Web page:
One of the less publicized themes of CES 2016 appears to be ‘ways to fix the 12-inch MacBook’. Not only does it come with just a single USB-C port, there’s also no memory card slot. So if you’re a photographer constantly transferring shots, you’ll want Satechi’s tiny new USB-C card reader always close at hand.
- I have only come across one card reader that didn't work with my Mac, and it was my professor's. We needed to read a CF card from an oscilloscope, and the reader was a really cheap, dodgy looking thing.
- Find great deals on eBay for SD Card Reader Mac in Computer Memory Card Readers and Adapters. Shop with confidence. Find great deals on eBay for SD Card Reader Mac in Computer Memory Card Readers and Adapters. Card Compatibility: MICRO SD/SDXC/TF card. USB 2.0 interface. If not,we will send a random color to you! 6 Pack Card Reader SD.
- This is a fix for an SD card that won't mount on the MacBook pro SD card reader. - check out the ZOOM on the SD.
Compact Flash CF Card Reader, WEme Aluminum Multi-in-1 USB 3.0 Micro SD Card Reader with 2-in-1 Type C Adapter for PC, Mac, Macbook Mini, USB C Devices, Support Sandisk/ Lexar UHS, SDHC Memory Card by WEme. My computer had another weird problem, so I decided to update the Display Drivers for that problem. While I was in the device manager, I saw there was a category 'Smart card readers', with the 'Alcor Micro USB Smart Card Reader' below that section.
Available in silver, space grey, and gold finishes to match your 12-inch MacBook, Satechi’s $20 Type-C Card Reader will be available sometime this month, and allows any device with a USB-C port—be it a 12-inch MacBook, Chromebook Pixel, or tablet—to access both its SD and microSD card slots at the same time.
It’s cheap and simple, and exactly what it needs to be until Apple finds a way to squeeze an SD card slot into future versions of the 12-inch MacBook.
EC Technology SD Card Reader Aluminum Superspeed USB 3.0 Multi-In-1 Card Reader for SD Card/CF Card/Micro SD Card and More for MacBook Pro Air, iMac, Mac. Card reader for a mac.
If you’re traveling to see family this Christmas, then you may like the Kingston MobileLite G3, which is — amongst other things — a wireless SD card reader that lets you load and save any files you like. Unlike Apple’s own SD card reader, which only works with video and photos, the MobileLite can read any file you want, and then hand it off to any app that can open it.
Not only that, but the MobileLite also works with USB drives, and can juice your iPhone with its built-in 5,400 mAh battery.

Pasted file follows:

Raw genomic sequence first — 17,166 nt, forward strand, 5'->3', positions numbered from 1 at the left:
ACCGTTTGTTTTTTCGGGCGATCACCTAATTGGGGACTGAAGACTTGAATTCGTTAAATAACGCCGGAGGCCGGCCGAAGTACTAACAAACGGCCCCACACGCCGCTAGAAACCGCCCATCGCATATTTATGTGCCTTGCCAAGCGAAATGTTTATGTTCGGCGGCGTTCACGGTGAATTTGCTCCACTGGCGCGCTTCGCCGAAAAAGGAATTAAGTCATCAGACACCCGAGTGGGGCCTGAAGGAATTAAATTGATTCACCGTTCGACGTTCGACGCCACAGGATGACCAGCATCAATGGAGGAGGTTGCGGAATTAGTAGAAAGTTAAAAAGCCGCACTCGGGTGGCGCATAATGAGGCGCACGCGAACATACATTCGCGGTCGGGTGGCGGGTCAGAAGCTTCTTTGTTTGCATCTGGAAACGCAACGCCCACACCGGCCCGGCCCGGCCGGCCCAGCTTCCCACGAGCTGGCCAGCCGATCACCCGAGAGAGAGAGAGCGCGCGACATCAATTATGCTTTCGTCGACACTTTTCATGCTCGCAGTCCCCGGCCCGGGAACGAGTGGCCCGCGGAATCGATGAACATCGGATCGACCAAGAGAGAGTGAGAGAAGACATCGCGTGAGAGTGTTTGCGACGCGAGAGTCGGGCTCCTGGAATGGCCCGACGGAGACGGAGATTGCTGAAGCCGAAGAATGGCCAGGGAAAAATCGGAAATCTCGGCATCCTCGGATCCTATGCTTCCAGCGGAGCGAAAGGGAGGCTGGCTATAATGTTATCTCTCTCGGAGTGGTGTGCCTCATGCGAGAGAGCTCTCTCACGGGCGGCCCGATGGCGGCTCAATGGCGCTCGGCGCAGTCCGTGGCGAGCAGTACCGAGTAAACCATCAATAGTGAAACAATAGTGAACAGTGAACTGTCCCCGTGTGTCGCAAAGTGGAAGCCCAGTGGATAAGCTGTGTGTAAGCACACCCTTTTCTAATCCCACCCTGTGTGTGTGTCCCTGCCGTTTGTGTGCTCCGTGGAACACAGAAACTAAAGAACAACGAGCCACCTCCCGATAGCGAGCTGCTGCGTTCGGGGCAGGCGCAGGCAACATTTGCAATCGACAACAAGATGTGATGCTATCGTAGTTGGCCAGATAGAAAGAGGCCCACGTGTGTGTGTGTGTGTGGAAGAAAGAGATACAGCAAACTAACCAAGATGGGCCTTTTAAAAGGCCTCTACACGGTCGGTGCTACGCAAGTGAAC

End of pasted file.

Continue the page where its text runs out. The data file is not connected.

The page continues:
Sandisk Card Reader For Mac
The MobileLite has been around for a little while now, but has gotten some attention recently thank to podcaster Jason Snell’s article detailing its use for transferring audio files from a recorder to an iPad for podcast editing on-the-go.
The box is a kind of data multitool. It’s a back-up battery, it’s a mobile hotspot for converting hotel Ethernet to Wi-Fi, and it’s a Wi-Fi-enabled SD card and USB reader. If you have a nearby Mac, then it’s probably easier to just use that to drag the contents of the SD card to your iCloud Drive, but for everyone else, it’s (slightly clunky) gold.
The device works by creating its own Wi-Fi network (although it can also connect to an existing one in “bridge” mode). You connect to this network with your iPhone or iPad, and use the companion app to browse the contents of any SD card inserted in the device’s slot. You can read and write, and you can even stream movies direct using the app’s one media player. Any files that the app can’t read itself can be sent elsewhere using iOS’ standard Open In… feature.
It’s great. You can copy movies from someone’s computer and disappear to watch them on your iPad post-Christmas lunch. You can share files between machines without a Wi-Fi connection. And you can grab the audio files off recording devices. I have a looper pedal I use for playing guitar. A looper lets you hit a foot switch to record whatever you’re playing, and then loops it over and over so you can play over the top, or build up a song in layers. Some record onto an SD card, but it’s such a pain to get the files onto an iPad that it’s seldom worth the bother. With the Kingston MobileLite it’s a lot easier, and you can do it all on battery power.
It would be much better if the MobileLite integrated with iOS 11’s new Files app, and better still if Apple would just let the Files app read any arbitrary files from the existing Apple SD card reader. But until then, this ridiculous workaround is your best option.